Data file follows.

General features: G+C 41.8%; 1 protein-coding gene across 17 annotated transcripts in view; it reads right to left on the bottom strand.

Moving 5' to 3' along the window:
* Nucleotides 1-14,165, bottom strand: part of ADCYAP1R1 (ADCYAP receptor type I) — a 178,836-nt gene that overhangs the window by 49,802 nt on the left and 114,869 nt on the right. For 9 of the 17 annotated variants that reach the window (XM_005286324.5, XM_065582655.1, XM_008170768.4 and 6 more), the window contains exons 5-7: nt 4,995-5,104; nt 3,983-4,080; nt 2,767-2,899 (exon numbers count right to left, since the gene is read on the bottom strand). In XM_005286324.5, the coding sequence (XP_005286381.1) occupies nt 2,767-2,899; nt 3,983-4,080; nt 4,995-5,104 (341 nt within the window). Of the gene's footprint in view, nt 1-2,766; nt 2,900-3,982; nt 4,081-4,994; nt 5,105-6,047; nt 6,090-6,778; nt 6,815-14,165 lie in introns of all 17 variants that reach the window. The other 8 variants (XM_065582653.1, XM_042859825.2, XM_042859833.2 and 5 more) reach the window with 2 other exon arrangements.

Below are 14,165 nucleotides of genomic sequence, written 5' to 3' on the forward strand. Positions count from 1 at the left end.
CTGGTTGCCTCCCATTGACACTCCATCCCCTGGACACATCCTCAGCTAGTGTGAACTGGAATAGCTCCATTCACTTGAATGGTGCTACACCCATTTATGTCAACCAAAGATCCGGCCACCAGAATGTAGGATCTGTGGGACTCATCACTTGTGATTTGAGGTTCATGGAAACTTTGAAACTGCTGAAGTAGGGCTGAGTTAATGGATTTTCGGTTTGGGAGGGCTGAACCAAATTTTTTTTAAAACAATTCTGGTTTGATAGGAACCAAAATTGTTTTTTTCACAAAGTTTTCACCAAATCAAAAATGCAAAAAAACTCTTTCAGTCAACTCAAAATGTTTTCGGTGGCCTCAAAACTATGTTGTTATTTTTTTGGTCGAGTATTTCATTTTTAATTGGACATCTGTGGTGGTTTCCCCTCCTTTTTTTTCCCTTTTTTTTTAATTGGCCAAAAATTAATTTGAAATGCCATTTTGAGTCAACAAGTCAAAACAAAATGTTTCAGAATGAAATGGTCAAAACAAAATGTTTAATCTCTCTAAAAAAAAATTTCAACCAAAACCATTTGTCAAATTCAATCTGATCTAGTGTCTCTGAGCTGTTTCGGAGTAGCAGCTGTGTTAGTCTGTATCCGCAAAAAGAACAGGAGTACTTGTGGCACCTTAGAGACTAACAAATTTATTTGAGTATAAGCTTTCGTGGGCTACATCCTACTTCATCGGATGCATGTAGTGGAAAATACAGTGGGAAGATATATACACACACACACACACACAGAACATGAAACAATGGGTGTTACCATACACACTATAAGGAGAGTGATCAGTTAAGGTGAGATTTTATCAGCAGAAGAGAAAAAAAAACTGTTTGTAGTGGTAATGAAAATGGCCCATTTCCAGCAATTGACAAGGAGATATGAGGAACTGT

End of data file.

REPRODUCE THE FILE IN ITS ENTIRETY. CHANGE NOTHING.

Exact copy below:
General features: G+C 41.8%; 1 protein-coding gene across 17 annotated transcripts in view; it reads right to left on the bottom strand.

Moving 5' to 3' along the window:
* Nucleotides 1-14,165, bottom strand: part of ADCYAP1R1 (ADCYAP receptor type I) — a 178,836-nt gene that overhangs the window by 49,802 nt on the left and 114,869 nt on the right. For 9 of the 17 annotated variants that reach the window (XM_005286324.5, XM_065582655.1, XM_008170768.4 and 6 more), the window contains exons 5-7: nt 4,995-5,104; nt 3,983-4,080; nt 2,767-2,899 (exon numbers count right to left, since the gene is read on the bottom strand). In XM_005286324.5, the coding sequence (XP_005286381.1) occupies nt 2,767-2,899; nt 3,983-4,080; nt 4,995-5,104 (341 nt within the window). Of the gene's footprint in view, nt 1-2,766; nt 2,900-3,982; nt 4,081-4,994; nt 5,105-6,047; nt 6,090-6,778; nt 6,815-14,165 lie in introns of all 17 variants that reach the window. The other 8 variants (XM_065582653.1, XM_042859825.2, XM_042859833.2 and 5 more) reach the window with 2 other exon arrangements.

Below are 14,165 nucleotides of genomic sequence, written 5' to 3' on the forward strand. Positions count from 1 at the left end.
CTGGTTGCCTCCCATTGACACTCCATCCCCTGGACACATCCTCAGCTAGTGTGAACTGGAATAGCTCCATTCACTTGAATGGTGCTACACCCATTTATGTCAACCAAAGATCCGGCCACCAGAATGTAGGATCTGTGGGACTCATCACTTGTGATTTGAGGTTCATGGAAACTTTGAAACTGCTGAAGTAGGGCTGAGTTAATGGATTTTCGGTTTGGGAGGGCTGAACCAAATTTTTTTTAAAACAATTCTGGTTTGATAGGAACCAAAATTGTTTTTTTCACAAAGTTTTCACCAAATCAAAAATGCAAAAAAACTCTTTCAGTCAACTCAAAATGTTTTCGGTGGCCTCAAAACTATGTTGTTATTTTTTTGGTCGAGTATTTCATTTTTAATTGGACATCTGTGGTGGTTTCCCCTCCTTTTTTTTCCCTTTTTTTTTAATTGGCCAAAAATTAATTTGAAATGCCATTTTGAGTCAACAAGTCAAAACAAAATGTTTCAGAATGAAATGGTCAAAACAAAATGTTTAATCTCTCTAAAAAAAAATTTCAACCAAAACCATTTGTCAAATTCAATCTGATCTAGTGTCTCTGAGCTGTTTCGGAGTAGCAGCTGTGTTAGTCTGTATCCGCAAAAAGAACAGGAGTACTTGTGGCACCTTAGAGACTAACAAATTTATTTGAGTATAAGCTTTCGTGGGCTACATCCTACTTCATCGGATGCATGTAGTGGAAAATACAGTGGGAAGATATATACACACACACACACACACAGAACATGAAACAATGGGTGTTACCATACACACTATAAGGAGAGTGATCAGTTAAGGTGAGATTTTATCAGCAGAAGAGAAAAAAAAACTGTTTGTAGTGGTAATGAAAATGGCCCATTTCCAGCAATTGACAAGGAGATATGAGGAACTGT